Chapter 5. Classes and Inheritance

None of the modules in the previous section were written in an object-oriented programming (OOP) style, but many of the modules in Closure are. Although JavaScript provides support for prototype-based programming (as opposed to class-based programming, which Java uses), the Closure Library approximates class-based programming using prototypes. In JavaScript: The Good Parts (O’Reilly), Douglas Crockford refers to this as the pseudoclassical pattern. This pseudoclassical pattern is chosen over the traditional cloning technique for creating objects used in prototype-based programming in order to conserve memory. Its style should be familiar to Java programmers. For these reasons, types are frequently referred to as classes in Closure, even though classes are not formally supported in JavaScript.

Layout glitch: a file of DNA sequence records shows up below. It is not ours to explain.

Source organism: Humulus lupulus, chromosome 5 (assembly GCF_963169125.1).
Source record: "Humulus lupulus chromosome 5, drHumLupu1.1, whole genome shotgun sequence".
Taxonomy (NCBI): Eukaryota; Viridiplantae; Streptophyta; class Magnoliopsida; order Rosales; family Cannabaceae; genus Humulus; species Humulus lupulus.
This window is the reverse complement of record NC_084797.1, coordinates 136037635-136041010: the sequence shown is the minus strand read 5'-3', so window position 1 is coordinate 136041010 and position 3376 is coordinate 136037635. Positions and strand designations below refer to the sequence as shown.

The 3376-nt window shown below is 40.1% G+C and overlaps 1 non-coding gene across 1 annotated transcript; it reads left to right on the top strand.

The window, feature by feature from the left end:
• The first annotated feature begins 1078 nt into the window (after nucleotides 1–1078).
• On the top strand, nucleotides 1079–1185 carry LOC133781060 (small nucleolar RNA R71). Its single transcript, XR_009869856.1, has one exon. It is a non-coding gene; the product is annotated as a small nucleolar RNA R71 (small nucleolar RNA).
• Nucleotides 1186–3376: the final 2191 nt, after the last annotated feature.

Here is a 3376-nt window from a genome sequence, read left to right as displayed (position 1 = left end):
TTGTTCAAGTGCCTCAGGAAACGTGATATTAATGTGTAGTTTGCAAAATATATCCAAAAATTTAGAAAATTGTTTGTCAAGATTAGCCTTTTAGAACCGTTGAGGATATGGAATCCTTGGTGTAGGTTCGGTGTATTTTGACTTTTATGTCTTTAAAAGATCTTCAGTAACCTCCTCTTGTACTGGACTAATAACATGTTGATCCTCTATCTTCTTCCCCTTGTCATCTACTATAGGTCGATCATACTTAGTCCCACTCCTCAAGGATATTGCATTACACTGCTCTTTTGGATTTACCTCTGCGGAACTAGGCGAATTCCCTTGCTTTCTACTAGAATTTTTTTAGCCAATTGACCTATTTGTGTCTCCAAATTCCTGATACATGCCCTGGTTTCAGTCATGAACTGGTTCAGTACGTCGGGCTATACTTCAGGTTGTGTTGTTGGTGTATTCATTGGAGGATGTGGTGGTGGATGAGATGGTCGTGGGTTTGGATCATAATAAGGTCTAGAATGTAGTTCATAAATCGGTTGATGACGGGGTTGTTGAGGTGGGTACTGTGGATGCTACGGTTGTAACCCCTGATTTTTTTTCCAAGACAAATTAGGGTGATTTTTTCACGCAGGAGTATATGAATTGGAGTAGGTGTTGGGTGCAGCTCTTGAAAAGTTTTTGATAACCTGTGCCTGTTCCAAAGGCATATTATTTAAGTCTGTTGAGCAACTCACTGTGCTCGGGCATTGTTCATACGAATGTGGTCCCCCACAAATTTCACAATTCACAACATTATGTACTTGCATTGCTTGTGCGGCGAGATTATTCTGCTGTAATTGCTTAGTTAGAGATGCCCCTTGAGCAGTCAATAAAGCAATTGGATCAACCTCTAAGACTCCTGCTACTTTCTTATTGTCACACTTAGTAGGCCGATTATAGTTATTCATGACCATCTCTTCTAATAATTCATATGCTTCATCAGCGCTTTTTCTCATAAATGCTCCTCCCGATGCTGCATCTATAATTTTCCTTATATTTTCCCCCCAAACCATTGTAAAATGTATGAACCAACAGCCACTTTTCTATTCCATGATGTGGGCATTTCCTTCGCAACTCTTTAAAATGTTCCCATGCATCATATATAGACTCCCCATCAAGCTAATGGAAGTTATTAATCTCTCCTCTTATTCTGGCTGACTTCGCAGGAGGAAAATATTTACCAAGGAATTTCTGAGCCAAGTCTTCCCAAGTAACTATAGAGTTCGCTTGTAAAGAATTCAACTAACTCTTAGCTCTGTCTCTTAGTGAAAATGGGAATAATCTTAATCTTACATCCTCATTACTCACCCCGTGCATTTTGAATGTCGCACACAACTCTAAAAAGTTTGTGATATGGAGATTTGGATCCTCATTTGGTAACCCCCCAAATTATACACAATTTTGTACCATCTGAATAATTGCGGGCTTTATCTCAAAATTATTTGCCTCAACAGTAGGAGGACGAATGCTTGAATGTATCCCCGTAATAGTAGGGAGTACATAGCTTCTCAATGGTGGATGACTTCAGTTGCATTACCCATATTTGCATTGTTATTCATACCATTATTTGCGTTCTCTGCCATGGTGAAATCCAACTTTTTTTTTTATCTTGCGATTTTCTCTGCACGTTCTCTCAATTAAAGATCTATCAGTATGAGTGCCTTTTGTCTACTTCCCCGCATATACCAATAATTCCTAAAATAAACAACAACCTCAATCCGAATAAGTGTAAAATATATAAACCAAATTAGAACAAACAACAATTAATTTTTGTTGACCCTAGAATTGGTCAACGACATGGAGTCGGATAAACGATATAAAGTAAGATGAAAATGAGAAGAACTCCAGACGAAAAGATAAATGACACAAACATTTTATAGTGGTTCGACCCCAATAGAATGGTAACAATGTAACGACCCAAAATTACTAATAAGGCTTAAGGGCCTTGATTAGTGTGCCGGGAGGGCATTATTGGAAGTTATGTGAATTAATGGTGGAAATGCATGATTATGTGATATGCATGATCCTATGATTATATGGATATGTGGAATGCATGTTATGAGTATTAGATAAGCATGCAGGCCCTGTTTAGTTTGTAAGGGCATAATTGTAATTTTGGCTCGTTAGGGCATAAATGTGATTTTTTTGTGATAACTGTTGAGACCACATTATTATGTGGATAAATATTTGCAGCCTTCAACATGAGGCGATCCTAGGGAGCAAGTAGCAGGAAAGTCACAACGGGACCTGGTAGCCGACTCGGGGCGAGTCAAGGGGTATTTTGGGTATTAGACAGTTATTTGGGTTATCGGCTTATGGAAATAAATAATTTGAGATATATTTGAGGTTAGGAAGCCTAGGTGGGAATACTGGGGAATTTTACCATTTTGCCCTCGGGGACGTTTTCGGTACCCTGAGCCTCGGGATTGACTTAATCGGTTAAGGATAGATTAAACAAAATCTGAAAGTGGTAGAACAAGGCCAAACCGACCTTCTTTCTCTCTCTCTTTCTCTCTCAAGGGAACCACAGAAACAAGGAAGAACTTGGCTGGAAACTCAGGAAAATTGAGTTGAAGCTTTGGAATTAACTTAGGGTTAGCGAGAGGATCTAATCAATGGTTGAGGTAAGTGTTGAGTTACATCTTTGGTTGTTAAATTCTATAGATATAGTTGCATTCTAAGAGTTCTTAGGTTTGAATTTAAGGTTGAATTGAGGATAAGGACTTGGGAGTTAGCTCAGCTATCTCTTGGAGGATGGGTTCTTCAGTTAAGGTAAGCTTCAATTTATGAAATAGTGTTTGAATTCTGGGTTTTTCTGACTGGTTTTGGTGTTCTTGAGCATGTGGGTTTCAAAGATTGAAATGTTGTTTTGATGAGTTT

Many JavaScript developers balk at the idea of using OOP in JavaScript, arguing that its true beauty lies in its use as a weakly-typed language with first-class functions. Others say outright that OOP is fundamentally flawed, claiming that even Java guru Joshua Bloch thinks OOP is a bad idea, citing Item 14 of his preeminent book Effective Java (Addison-Wesley): “Favor composition over inheritance.” Those detractors fail to mention Bloch’s subsequent point, Item 15: “Design and document for inheritance or else prohibit it.” The two principal uses of inheritance in the Closure Library (goog.Disposable, explained in this chapter, and

Get Closure: The Definitive Guide now with O’Reilly online learning.

O’Reilly members experience live online training, plus books, videos, and digital content from 200+ publishers.